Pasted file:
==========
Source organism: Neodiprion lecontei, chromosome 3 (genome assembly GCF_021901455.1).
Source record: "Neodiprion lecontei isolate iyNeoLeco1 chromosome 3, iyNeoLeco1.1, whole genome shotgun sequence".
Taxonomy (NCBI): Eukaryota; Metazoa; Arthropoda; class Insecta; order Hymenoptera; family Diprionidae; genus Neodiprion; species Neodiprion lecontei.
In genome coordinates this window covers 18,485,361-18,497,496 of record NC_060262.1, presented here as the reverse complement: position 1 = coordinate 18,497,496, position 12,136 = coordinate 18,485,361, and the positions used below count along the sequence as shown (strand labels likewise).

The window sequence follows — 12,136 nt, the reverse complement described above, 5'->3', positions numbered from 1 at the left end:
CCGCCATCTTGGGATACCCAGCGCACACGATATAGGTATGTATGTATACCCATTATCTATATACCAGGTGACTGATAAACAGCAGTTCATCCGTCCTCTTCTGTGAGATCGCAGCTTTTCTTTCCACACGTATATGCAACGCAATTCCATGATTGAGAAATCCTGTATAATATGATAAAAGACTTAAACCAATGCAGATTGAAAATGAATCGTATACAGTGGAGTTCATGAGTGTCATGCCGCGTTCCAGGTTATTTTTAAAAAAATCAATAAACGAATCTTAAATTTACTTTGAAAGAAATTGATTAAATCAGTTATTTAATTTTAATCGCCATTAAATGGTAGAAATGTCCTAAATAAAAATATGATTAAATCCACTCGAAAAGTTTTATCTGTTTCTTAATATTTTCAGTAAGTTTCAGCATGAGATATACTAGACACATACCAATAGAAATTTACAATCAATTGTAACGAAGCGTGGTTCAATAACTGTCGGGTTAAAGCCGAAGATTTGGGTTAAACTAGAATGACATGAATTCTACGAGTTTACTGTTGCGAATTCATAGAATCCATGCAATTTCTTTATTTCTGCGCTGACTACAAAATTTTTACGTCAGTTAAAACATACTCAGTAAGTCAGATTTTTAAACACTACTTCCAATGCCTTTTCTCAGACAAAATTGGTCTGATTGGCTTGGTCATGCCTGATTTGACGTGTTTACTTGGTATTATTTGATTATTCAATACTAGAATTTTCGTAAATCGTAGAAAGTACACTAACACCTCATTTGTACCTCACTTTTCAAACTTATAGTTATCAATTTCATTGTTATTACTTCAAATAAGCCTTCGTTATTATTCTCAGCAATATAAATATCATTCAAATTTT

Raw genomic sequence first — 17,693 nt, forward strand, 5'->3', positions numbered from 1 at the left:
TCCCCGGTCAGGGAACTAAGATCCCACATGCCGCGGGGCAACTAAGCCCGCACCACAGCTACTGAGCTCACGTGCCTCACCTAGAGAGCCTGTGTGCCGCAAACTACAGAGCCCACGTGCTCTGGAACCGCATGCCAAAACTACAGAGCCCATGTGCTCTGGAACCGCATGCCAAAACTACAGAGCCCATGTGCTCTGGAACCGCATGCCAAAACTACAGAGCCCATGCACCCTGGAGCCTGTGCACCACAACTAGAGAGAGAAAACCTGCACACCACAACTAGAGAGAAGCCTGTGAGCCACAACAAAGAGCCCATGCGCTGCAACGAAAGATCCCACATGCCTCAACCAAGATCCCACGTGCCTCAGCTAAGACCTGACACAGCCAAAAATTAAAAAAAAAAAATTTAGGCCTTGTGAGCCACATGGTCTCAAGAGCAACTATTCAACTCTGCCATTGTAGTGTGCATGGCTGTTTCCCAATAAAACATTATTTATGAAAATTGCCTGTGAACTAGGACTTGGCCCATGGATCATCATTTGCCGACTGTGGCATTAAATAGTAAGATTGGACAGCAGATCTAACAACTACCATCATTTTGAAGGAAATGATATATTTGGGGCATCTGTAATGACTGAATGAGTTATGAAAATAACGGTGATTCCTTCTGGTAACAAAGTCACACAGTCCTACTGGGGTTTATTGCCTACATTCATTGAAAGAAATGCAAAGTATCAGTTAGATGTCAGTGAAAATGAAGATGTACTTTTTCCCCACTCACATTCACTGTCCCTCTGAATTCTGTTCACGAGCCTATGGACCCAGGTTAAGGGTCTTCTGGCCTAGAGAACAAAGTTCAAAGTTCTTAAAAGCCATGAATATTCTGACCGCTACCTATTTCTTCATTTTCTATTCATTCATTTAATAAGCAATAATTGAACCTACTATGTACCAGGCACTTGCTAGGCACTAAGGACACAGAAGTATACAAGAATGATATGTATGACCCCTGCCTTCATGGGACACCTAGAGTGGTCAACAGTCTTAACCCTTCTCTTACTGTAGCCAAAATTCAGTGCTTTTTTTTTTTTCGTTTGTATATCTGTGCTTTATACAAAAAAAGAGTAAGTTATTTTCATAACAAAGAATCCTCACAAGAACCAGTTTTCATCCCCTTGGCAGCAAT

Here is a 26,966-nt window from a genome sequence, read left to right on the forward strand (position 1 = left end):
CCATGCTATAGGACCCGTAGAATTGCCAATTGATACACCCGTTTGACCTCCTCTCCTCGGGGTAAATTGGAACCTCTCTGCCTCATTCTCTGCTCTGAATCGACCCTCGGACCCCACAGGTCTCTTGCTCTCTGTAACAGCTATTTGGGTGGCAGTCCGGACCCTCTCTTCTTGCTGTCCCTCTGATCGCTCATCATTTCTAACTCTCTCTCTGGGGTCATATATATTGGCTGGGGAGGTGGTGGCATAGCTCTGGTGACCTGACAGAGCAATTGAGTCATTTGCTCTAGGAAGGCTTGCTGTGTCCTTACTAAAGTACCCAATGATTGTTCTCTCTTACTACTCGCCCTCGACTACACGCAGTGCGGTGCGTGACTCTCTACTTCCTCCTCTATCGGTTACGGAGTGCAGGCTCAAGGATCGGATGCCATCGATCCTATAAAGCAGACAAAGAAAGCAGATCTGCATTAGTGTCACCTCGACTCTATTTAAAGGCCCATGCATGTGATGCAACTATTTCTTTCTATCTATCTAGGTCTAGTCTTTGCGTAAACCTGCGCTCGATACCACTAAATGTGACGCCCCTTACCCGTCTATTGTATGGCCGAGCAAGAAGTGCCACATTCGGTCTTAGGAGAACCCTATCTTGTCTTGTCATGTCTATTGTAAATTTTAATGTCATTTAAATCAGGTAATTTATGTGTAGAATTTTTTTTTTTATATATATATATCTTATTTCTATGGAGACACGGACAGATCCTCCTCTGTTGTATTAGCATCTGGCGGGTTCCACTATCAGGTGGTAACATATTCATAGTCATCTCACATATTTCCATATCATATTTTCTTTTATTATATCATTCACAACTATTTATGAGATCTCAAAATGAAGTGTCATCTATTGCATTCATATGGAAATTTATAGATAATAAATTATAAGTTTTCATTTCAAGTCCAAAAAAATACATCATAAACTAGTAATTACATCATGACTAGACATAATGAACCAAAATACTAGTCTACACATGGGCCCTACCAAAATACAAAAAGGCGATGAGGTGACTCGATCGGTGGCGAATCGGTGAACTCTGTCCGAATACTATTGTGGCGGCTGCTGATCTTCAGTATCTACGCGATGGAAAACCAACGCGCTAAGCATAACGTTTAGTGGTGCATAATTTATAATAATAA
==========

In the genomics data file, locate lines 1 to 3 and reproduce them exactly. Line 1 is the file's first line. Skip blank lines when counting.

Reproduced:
Source organism: Neodiprion lecontei, chromosome 3 (genome assembly GCF_021901455.1).
Source record: "Neodiprion lecontei isolate iyNeoLeco1 chromosome 3, iyNeoLeco1.1, whole genome shotgun sequence".
Taxonomy (NCBI): Eukaryota; Metazoa; Arthropoda; class Insecta; order Hymenoptera; family Diprionidae; genus Neodiprion; species Neodiprion lecontei.